Monday, February 12, 2018

Mira T. Lee's "Everything Here Is Beautiful"

Mira T. Lee's debut novel, Everything Here is Beautiful, was named a Top Winter/2018 Pick by more than 30 news outlets, including The Wall Street Journal, Huffington Post, O Magazine, Poets & Writers, New York Magazine, Chicago Review of Books, Seattle Times, Buzzfeed, Marie Claire, Real Simple, and Electric Lit, among others. It was also selected as an Indies Introduce title (Top 10 Debut) and Indie Next pick by the American Booksellers Association.

Here Lee dreamcasts an adaptation of her new novel:
Everything Here Is Beautiful is a messy cross-cultural family drama starring two Chinese-American sisters, a one-armed Israeli, a Swiss urologist, and a young Ecuadorian immigrant. Sometimes it still amazes me that the story was published in written form, never mind dreams of having it made into a movie (a long shot, given the cast, says my film agent. But… I have a film agent, how ridiculous is that?!).

There are still relatively few prominent Asian/Asian-American actresses today, and even fewer leading roles for them, though it’s hard to say which is supposed to come first. Miranda, the older, more strait-laced sister, possesses an ingrained sense of responsibility that bumps up against her desires for freedom and self-fulfillment. The inimitable Sandra Oh, or Fresh Off the Boat’s Constance Wu, or Downsizing’s luminous newcomer, Hong Chau, might fit the bill. Lucia, the younger sister, struggles with a serious mental illness, making hers the more challenging role. She’s quirky, free-spirited, bursting with life — until her illness takes hold, and then she’s sheathed in darkness, paranoid, irrational, often irascible. Heavily medicated, she takes on another dimension: dulled. We haven’t seen an Asian-American actress in this kind of dramatic role, which would demand a virtuosic range, but I’d try out Kelly Marie Tran (who lights up Star Wars: The Last Jedi), Hawaii Five-O’s Grace Park, who might shine portraying Lucia’s softness along with fierceness, Mission Impossible III’s Maggie Q, or comedian Ali Wong.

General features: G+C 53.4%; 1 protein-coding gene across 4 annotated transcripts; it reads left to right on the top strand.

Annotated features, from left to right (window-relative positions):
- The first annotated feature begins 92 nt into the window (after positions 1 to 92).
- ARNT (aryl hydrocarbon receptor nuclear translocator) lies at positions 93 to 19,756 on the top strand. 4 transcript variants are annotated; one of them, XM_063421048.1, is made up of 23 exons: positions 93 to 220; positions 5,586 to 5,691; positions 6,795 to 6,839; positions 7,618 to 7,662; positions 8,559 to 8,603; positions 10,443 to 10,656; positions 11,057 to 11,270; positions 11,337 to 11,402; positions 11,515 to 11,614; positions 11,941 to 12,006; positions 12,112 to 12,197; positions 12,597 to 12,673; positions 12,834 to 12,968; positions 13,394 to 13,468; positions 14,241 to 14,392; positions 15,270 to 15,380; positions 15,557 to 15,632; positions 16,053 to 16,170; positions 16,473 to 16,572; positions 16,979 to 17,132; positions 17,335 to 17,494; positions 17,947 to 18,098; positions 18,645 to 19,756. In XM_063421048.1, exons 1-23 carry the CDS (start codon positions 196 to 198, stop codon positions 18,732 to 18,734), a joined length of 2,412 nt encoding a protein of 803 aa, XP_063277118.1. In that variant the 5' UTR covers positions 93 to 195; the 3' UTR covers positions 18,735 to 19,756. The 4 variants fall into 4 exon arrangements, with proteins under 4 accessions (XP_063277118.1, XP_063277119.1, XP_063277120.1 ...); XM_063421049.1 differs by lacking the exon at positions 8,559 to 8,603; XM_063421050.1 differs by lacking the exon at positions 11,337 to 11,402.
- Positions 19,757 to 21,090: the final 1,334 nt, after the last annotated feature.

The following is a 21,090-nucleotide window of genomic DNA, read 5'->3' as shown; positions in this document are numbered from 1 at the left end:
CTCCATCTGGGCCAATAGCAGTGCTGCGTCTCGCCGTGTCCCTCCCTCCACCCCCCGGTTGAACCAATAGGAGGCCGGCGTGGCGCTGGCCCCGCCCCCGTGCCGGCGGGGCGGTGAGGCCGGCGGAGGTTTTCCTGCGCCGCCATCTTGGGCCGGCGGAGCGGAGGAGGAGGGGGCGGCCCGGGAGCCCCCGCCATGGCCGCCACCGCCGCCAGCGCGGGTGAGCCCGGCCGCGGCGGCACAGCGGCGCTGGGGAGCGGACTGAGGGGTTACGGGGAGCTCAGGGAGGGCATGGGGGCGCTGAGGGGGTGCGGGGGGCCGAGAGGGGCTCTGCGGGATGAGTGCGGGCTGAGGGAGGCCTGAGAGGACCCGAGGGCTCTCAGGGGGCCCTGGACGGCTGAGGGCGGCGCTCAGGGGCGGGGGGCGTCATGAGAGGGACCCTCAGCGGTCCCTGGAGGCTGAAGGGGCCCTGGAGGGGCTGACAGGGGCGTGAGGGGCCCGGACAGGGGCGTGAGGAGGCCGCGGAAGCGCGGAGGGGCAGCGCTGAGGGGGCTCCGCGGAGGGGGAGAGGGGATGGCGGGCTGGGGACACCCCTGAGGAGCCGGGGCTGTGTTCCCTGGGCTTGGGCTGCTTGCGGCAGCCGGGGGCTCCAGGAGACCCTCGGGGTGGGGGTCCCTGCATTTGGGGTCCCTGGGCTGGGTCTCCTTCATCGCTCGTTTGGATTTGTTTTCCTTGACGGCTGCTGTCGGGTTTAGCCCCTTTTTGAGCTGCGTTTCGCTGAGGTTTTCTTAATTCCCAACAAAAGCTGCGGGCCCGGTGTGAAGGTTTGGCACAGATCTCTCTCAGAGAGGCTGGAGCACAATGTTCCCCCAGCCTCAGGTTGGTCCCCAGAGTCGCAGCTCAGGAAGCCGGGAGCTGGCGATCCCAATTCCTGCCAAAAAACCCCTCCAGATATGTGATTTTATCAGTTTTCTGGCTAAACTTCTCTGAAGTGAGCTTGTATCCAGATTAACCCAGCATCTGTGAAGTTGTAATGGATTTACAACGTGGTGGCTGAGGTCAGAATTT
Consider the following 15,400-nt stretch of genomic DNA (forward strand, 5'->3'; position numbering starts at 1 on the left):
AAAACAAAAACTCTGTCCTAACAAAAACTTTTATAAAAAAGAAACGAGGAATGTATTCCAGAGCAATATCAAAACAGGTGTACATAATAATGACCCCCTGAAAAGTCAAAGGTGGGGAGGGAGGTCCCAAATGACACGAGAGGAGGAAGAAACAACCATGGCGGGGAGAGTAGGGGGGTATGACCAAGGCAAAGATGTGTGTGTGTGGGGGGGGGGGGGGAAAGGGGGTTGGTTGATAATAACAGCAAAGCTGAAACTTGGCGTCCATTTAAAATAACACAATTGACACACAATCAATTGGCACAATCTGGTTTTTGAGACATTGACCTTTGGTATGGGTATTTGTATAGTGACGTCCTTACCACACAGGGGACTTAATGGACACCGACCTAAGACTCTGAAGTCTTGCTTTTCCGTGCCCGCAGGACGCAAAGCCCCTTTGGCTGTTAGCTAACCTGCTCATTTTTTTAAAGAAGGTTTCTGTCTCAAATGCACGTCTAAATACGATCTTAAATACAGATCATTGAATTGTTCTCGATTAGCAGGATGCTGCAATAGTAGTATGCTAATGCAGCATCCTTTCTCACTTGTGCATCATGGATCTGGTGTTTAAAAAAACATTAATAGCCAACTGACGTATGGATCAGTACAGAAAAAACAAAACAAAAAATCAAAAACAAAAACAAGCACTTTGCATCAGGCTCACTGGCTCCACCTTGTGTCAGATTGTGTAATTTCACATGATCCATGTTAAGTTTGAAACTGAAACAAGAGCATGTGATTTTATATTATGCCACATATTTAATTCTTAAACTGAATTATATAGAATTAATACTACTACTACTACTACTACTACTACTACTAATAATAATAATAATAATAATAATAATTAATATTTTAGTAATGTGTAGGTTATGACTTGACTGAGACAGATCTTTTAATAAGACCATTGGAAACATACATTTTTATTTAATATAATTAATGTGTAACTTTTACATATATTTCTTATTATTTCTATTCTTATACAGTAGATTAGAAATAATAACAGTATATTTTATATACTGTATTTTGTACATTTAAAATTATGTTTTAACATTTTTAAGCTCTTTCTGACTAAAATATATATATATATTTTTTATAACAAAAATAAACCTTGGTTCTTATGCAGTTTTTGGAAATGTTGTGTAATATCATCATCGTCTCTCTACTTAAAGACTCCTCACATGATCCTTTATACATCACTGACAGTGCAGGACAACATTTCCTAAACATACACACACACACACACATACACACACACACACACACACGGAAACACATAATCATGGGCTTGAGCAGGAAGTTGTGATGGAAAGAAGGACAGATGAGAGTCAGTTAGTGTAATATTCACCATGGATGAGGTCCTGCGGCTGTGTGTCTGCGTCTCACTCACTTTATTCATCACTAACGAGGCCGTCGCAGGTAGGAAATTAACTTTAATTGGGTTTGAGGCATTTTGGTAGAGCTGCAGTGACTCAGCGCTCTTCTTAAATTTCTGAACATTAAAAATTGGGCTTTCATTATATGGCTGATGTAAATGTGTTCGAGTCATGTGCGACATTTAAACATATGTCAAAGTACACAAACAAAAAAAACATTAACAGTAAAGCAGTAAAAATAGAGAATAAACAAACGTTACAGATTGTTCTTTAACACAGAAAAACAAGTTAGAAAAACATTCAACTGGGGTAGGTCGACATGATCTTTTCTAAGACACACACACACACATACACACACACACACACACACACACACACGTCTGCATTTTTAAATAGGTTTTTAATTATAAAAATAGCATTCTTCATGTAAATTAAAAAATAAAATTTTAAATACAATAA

For the men in the sisters’ lives, we have plenty more options. Stefan, the Swiss doctor, has the “essence” of an elk, calling for a Colin Firth or Viggo Mortensen type, albeit younger - Tom Hiddleston, most recently of The Avengers, or Matt Smith, of The Crown. Yonah, the Israeli, is ceaselessly charismatic, even as he wavers in and out of midlife crisis. Brash and warm, he’s Mandy Patinkin twenty years ago - possibly Big Bang Theory’s John Galecki, or Sacha Baron Cohen, though going in another direction entirely there’s also Jay Duplass (of Transparent fame). Manny, the Ecuadorian, is younger, solid, steadfast, though as an undocumented immigrant with a baby daughter, he’s also anxious and skittish. Diego Luna of Rogue One fame could play up his sensitive side, though Anthony Ramos is the more fitting age. Then there’s Oscar Isaac, who has the perfect look (does he have a younger brother?), and whose versatility also makes him an excellent candidate for Yonah - because who doesn’t want an actor like Oscar Isaac somewhere in their movie?

A lot of great roles for a diverse cast, that’s for sure. Ang Lee to direct. (Though a mini-series for Netflix, or Oprah’s network, or produced by Reese Witherspoon’s Hello Sunshine would be just fine, too).

Now, wouldn’t it be amazing if a movie like this could actually get made in today’s Hollywood? Sigh. One can dream.
Visit Mira T. Lee's website.

--Marshal Zeringue